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SG results in weight loss and co-morbidity resolution up to ten years

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Sleeve gastrectomy (SG) results sustained weight loss (WL) and co-morbidity resolution up to ten years post-operatively and although a notable portion of patients experience weight regain (WR), mean percent weight loss (%WL) exceeds 30%, translating in adequate weight loss also in the long term, according to researchers from Sapienza University of Rome, Rome, Italy.

The paper, ‘10-year follow-up after laparoscopic sleeve gastrectomy: Outcomes in a monocentric series’, published in SOARD, evaluated the long-term %WL, excess weight loss (%EWL), weight regain (WR) and co-morbidity resolution rates in a single-centre cohort undergoing SG as a primary procedure, with a minimum ten-year follow-up. The researchers also analysed the predictive value of sex, age, preoperative BMI, failure of previous bariatric procedures, and early and late post-operative complications on long-term results after SG.

In total, 182 morbidly obese patients (mean BMI of 46.6±7.3) underwent SG, eight patients received SG as revisional bariatric surgery after either laparoscopic gastric banding (six patients) or vertical banded gastroplasty (two patients). One hundred and fourteen patients reached a mean follow-up of 122.32 ± 8.33 months with a retention rate of 77.0% and a minimum follow-up of 113.99 months and a maximum follow-up of 130.65 months, and therefore were included in this report. Data from a prospectively collected database were retrospectively analysed. Age, sex, height, weight, BMI, obesity-related morbidities, previous bariatric surgery, and intraoperative and postoperative complications were recorded.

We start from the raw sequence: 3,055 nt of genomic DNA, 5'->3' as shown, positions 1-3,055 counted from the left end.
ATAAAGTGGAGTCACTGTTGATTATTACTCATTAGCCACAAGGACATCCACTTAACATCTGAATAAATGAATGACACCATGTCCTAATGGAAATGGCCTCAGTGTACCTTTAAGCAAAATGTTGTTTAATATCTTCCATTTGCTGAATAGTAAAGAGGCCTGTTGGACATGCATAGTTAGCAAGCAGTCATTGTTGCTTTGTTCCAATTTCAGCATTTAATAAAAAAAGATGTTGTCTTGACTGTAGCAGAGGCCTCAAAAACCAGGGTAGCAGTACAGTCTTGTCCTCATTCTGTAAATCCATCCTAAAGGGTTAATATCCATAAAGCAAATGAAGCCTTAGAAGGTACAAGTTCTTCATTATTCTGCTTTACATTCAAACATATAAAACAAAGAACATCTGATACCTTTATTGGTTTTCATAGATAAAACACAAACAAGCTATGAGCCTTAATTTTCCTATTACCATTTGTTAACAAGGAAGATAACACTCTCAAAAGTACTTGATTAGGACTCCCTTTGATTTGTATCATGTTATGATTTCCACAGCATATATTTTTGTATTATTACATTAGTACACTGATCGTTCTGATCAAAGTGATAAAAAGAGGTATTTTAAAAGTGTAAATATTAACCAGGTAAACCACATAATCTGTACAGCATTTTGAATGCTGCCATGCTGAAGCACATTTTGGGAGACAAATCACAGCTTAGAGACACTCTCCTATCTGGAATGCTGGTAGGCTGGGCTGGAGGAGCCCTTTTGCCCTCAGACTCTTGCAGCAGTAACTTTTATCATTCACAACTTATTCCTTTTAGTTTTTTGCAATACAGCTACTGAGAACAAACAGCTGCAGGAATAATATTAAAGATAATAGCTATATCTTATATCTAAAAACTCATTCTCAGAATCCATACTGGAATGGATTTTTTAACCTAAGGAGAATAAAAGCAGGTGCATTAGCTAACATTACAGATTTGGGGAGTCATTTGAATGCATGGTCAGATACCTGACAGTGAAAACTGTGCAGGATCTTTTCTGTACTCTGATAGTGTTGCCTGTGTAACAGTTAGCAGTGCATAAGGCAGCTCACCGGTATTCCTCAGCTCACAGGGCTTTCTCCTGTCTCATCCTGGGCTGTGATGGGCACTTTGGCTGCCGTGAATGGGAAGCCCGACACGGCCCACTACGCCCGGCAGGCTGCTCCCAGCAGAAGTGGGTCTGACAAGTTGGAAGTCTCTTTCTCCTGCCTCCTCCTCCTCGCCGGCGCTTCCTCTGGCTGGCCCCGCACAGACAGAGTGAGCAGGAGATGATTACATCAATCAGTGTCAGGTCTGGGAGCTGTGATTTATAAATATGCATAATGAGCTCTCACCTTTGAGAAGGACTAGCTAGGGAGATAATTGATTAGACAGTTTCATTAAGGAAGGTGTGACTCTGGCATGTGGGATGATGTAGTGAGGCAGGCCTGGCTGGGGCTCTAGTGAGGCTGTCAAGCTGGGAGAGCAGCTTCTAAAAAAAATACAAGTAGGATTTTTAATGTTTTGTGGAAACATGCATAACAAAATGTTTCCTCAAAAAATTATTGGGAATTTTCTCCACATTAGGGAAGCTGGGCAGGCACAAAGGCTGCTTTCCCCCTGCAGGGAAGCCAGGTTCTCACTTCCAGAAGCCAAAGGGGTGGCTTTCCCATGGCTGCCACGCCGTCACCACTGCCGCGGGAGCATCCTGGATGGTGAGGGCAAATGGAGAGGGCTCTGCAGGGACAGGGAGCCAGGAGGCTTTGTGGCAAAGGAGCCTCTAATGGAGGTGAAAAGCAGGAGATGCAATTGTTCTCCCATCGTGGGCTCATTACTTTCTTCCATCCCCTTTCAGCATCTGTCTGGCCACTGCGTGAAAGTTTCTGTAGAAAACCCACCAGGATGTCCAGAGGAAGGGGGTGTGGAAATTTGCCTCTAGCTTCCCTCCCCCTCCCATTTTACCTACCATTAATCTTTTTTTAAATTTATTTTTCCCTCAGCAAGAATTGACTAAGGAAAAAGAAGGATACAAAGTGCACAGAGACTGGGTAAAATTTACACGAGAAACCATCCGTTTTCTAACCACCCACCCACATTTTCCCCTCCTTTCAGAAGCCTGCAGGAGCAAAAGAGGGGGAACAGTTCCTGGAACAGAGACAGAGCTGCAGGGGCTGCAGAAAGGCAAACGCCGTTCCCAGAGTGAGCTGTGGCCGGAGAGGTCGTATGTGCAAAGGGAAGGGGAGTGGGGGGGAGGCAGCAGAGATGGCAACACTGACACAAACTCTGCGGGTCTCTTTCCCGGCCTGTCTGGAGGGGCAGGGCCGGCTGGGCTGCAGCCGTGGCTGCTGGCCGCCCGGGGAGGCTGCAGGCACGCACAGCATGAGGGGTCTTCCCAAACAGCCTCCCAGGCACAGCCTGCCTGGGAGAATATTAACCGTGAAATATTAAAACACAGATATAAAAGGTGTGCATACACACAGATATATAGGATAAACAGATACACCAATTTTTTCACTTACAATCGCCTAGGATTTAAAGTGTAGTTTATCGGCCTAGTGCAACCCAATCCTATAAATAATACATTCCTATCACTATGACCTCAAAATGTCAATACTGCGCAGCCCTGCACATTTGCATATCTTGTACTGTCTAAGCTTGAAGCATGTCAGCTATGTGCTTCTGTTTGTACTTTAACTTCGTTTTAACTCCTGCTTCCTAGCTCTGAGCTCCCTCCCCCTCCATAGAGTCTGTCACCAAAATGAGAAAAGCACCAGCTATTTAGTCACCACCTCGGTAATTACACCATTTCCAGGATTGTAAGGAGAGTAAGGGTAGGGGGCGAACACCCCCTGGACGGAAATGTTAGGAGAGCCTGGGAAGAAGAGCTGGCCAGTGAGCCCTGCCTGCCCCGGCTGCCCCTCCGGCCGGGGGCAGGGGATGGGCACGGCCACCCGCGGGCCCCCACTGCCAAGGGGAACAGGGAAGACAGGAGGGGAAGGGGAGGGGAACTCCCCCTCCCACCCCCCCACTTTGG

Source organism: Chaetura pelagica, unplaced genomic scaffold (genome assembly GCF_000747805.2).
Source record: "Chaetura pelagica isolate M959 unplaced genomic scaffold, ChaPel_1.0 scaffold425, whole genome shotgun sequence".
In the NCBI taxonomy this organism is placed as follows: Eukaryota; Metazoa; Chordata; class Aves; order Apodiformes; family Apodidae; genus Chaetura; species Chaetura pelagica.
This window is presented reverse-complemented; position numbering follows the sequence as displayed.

Outcomes

The researchers reported no instances of mortality over the follow-up period. Sixteen (11%) of 148 patients were readmitted to the hospital due to reoperation (44%), abdominal pain (31%) or nausea/vomiting (25%). Mean %EWL at ten years was 52.5%. Success rate (defined as %EWL>50), was evident in 50.9% of patients. Additionally, %WL was 30.9±12.4 at ten years, with a cumulative incidence of WL >20% in 83.3% of patients (n=95). WR was expressed as an increase in weight ≥25% of the maximum WL and occurred in 10.4% of patients, with a weight increase of 11 to 20kg in 18 patients, 21 to 30kg in 14 patients, and >31 kg in four patients.

Interestingly, baseline BMI significantly (p=0.001) and linearly predicted the %EWL at ten years. The super-obese subgroup generated significantly greater outcomes in terms of weight loss vs with those with a BMI<50 (%EWL 48.0±18.5 vs 61.5±23.2; p<0.001), even though mean BMI in super-obese patients was significantly greater compared with the morbidly obese group (BMI 34.7±8.1 vs 30.5±5.0; p<0.01). Influence of postoperative complications and formerly failed bariatric surgery were non-statistically significant factors as subgroups “were found to be insufficient.”

The prevalence of T2D at the time of the procedure was 14.9% and T2D remission occurred in 64.7% of the patients; 23.5% showed improvement in glycaemic control and 11.7% were unchanged or worsened at ten years from surgery, and the duration of T2D was found to be a predictive factor with patients with a duration of T2D more than ten years had lower remission rates compared with those with a minor duration.  They also noted that the lower the baseline weight, the higher the persistence of diabetes. The baseline weight was 123.4±23.4kg in the group without diabetes remission and 134.2±23.3kg in the group who achieved diabetes remission (p=0.048).

“SG seems to generate a significant and sustained weight loss and co-morbidity resolution, which can be observed up to ten years postoperatively. Even though a notable portion of patients undergoing this procedure experience WR, mean %WL persists to exceed 30% at ten years, translating in adequate WL also in the long term,” the authors conclude. “Additionally, WR does not seem to impact negatively on co-morbidity resolution rates. SG represents a safe and effective bariatric operation, which easily grants the possibility to proceed to revisional bariatric surgery in patients with WR or failure to WL.”

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